• Counting the number of individuals or organizations who have “liked” your organization’s page on Facebook, or followers you have on Twitter;
    • Counting the number of comments and unique visitors you receive on your blog;
    • Tracking the number of times a link to your web page, blog, etc. has been shared ;
    • Searching for how popular your blog may be rated on Technorati
    • Measuring the tone (positive, negative, neutral, etc.) of the online conversations in which your organization is mentioned (there are some free resources that do this, or others that are more detailed and require a fee – see list of resources below).

Looking for more help? Here are a few resources to help you develop and measure a social media strategy:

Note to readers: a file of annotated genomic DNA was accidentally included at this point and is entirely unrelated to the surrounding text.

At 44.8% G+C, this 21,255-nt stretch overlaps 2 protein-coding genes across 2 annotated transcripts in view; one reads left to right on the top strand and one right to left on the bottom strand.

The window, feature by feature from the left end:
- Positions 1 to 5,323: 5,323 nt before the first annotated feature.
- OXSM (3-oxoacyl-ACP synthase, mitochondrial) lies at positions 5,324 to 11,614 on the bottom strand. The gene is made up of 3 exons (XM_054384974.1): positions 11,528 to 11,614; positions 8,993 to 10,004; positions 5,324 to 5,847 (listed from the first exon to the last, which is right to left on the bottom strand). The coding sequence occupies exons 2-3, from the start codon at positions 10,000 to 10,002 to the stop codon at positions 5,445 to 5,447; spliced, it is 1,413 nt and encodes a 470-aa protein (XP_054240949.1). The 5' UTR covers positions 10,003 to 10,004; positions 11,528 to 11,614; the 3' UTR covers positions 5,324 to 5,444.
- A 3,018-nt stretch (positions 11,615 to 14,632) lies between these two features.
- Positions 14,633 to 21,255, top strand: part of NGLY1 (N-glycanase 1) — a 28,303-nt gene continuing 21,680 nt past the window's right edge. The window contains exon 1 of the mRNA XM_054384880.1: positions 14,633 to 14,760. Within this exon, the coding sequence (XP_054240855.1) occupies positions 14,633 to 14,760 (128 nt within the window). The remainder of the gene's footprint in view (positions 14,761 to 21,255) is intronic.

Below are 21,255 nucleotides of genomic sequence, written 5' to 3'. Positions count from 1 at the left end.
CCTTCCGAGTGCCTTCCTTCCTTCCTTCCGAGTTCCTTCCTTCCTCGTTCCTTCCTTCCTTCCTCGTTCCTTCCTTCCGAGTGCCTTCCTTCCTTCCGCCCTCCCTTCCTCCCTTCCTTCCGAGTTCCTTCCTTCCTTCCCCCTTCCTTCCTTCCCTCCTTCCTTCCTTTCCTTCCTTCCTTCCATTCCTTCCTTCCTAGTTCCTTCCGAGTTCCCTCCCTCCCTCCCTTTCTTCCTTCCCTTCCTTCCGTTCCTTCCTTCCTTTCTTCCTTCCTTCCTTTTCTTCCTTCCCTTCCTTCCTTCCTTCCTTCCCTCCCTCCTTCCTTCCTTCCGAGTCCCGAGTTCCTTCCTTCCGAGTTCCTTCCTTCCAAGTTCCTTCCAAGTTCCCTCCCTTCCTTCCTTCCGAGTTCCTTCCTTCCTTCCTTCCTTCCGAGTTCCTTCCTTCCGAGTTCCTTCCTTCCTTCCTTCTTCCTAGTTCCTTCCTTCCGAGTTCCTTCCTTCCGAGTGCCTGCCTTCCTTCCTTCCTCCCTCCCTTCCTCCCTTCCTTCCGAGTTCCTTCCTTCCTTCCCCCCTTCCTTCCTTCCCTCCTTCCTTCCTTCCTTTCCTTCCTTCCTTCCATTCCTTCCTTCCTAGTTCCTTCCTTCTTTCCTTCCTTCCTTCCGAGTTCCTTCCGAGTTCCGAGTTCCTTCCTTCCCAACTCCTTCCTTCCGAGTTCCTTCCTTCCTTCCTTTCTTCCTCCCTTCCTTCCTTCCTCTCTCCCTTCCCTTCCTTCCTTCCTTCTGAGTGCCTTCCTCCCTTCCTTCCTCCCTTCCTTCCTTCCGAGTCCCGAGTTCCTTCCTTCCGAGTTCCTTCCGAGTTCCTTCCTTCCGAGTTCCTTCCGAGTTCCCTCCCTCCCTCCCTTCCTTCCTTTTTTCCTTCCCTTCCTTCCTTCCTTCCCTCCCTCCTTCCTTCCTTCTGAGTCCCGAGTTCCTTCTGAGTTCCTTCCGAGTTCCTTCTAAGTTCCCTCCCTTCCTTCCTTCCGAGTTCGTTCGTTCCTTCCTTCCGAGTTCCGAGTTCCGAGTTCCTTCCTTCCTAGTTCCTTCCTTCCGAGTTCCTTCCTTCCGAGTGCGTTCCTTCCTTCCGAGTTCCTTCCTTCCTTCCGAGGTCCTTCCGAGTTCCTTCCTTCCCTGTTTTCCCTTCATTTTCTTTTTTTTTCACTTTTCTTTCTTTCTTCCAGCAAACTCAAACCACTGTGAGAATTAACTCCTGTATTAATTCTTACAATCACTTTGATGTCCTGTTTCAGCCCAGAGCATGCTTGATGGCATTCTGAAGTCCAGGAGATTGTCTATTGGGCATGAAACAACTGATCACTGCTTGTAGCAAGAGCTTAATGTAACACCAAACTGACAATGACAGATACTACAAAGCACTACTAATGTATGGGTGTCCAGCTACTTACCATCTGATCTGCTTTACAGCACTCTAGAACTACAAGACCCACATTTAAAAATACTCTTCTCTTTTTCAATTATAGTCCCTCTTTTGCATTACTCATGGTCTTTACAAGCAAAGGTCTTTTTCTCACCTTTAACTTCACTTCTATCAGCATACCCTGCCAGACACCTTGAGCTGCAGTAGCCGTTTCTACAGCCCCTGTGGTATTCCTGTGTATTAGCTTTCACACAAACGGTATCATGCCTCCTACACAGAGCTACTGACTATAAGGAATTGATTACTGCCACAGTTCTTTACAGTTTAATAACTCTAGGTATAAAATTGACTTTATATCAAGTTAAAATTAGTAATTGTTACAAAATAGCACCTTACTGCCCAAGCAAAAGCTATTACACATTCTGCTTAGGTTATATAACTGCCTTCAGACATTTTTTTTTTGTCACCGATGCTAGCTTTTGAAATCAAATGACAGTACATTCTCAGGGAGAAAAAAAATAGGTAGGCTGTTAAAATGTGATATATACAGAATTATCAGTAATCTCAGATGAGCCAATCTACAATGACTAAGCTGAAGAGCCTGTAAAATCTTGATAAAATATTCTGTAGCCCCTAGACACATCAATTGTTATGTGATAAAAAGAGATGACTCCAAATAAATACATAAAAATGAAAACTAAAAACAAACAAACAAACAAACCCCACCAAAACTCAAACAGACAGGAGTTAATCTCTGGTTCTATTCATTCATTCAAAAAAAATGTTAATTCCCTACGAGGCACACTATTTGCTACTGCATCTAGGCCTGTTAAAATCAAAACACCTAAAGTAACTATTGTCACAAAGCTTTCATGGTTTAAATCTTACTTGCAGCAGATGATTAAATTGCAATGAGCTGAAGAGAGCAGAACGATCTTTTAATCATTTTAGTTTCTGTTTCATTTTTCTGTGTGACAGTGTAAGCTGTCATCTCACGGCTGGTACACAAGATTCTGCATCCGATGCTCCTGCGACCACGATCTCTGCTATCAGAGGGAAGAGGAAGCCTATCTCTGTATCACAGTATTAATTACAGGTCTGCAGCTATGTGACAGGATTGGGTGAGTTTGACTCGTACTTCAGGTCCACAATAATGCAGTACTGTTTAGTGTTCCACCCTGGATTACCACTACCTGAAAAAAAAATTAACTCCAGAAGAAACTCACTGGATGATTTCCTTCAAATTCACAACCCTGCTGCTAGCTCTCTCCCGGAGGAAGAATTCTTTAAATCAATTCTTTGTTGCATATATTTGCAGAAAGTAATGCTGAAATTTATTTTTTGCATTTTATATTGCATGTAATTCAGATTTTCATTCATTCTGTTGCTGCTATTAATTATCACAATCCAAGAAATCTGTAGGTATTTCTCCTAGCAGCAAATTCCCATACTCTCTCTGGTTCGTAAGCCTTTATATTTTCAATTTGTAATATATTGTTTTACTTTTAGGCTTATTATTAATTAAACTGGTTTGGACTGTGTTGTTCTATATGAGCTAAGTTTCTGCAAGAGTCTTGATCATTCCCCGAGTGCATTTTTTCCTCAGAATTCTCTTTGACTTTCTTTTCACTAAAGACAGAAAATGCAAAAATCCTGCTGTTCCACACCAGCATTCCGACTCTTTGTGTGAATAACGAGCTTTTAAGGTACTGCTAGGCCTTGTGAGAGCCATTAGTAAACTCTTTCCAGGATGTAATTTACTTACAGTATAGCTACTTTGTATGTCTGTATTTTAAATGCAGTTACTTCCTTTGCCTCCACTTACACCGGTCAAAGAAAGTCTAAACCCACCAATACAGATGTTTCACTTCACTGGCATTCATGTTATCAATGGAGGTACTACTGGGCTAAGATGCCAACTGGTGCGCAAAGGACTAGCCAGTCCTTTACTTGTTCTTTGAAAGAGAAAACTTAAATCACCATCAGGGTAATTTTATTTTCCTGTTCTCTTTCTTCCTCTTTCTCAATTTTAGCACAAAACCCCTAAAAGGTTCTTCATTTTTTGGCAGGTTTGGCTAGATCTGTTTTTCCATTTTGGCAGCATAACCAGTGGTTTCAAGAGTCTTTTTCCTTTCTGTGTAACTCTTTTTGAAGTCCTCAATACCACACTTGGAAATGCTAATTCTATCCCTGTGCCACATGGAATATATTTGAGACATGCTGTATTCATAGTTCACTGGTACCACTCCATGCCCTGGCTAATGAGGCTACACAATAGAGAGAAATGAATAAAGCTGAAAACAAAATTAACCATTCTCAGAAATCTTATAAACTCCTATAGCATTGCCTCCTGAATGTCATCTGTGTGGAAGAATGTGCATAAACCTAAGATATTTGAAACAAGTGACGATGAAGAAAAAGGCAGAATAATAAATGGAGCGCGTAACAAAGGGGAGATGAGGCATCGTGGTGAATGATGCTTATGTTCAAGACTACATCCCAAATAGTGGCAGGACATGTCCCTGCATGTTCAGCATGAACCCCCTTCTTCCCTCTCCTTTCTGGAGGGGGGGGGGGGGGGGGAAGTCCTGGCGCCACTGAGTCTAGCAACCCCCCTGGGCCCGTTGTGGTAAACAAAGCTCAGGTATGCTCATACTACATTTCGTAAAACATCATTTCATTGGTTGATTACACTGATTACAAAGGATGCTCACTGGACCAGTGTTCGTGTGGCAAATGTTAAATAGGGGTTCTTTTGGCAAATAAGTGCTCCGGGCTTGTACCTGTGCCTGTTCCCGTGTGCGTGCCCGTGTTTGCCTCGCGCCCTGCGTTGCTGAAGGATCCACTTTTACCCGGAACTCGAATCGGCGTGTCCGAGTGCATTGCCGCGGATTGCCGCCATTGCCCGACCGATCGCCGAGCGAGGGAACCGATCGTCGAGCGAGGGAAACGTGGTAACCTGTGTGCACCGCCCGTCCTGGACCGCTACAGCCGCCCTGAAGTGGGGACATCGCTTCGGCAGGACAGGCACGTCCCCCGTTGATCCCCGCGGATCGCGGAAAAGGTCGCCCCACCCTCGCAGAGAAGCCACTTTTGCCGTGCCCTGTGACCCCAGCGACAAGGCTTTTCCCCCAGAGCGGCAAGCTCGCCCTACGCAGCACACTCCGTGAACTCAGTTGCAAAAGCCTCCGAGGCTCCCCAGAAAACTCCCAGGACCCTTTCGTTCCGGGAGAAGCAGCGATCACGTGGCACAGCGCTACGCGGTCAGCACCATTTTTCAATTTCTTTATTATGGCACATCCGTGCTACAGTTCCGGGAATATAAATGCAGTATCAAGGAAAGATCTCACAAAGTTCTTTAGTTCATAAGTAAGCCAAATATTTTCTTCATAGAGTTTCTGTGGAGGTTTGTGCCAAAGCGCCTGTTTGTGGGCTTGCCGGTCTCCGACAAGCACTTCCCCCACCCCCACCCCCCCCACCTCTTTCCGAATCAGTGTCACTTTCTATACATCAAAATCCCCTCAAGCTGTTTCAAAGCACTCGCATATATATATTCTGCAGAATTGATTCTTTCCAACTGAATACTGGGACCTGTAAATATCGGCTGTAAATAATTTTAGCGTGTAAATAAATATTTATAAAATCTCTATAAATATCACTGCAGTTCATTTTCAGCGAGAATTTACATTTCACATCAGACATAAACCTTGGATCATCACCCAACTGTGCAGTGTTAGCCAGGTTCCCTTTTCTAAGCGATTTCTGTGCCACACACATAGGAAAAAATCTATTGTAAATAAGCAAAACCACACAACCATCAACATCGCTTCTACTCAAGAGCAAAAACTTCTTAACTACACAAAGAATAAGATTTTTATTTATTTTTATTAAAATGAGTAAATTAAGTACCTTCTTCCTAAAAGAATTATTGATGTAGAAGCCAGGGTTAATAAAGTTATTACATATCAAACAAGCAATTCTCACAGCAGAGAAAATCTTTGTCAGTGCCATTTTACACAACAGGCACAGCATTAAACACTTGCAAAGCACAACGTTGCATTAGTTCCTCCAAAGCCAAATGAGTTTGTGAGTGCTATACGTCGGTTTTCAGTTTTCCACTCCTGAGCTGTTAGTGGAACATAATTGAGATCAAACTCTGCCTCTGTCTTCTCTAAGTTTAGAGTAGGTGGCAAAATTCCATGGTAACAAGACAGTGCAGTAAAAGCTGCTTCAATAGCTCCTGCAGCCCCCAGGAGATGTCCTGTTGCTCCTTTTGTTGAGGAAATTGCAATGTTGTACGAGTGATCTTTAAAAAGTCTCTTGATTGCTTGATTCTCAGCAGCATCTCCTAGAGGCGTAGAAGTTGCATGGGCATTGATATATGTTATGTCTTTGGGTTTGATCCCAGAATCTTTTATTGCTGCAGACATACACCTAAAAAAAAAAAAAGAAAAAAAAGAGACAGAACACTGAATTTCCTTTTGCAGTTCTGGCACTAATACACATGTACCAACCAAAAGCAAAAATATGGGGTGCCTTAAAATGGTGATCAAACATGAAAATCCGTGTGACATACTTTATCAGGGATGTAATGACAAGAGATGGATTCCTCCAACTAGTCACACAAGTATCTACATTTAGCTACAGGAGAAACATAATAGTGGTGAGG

The presentation by Nedra Weinreich, “New Media: Understanding (and Even Using) Communications’ New Frontier,” offers a good overview of social media and it’s relevance for researchers. Nedra’s blog is also a good resource.

Twitter: Yes, You Can! This webinar provides an introduction to Twitter and the mechanics of using it. Our special guests, Amy Berman (@NotesOnNursing) and Vinny Arora, MD, (@FutureDocs) also share their experience using Twitter to advance their work. For the slides only, go to: TwitterYesYouCan2.pdf is a blog by Hartford grantee Vinny Arora MD, MPP on using social media to advance her career.  Vinny’s blog focuses on medical education, health care news, and policy, with tips for medical students and residents.

You can find several tutorial videos on how to use Twitter on YouTube:

Nancy Schwartz’s Getting Attention blog offers a number of articles to help nonprofits use social media.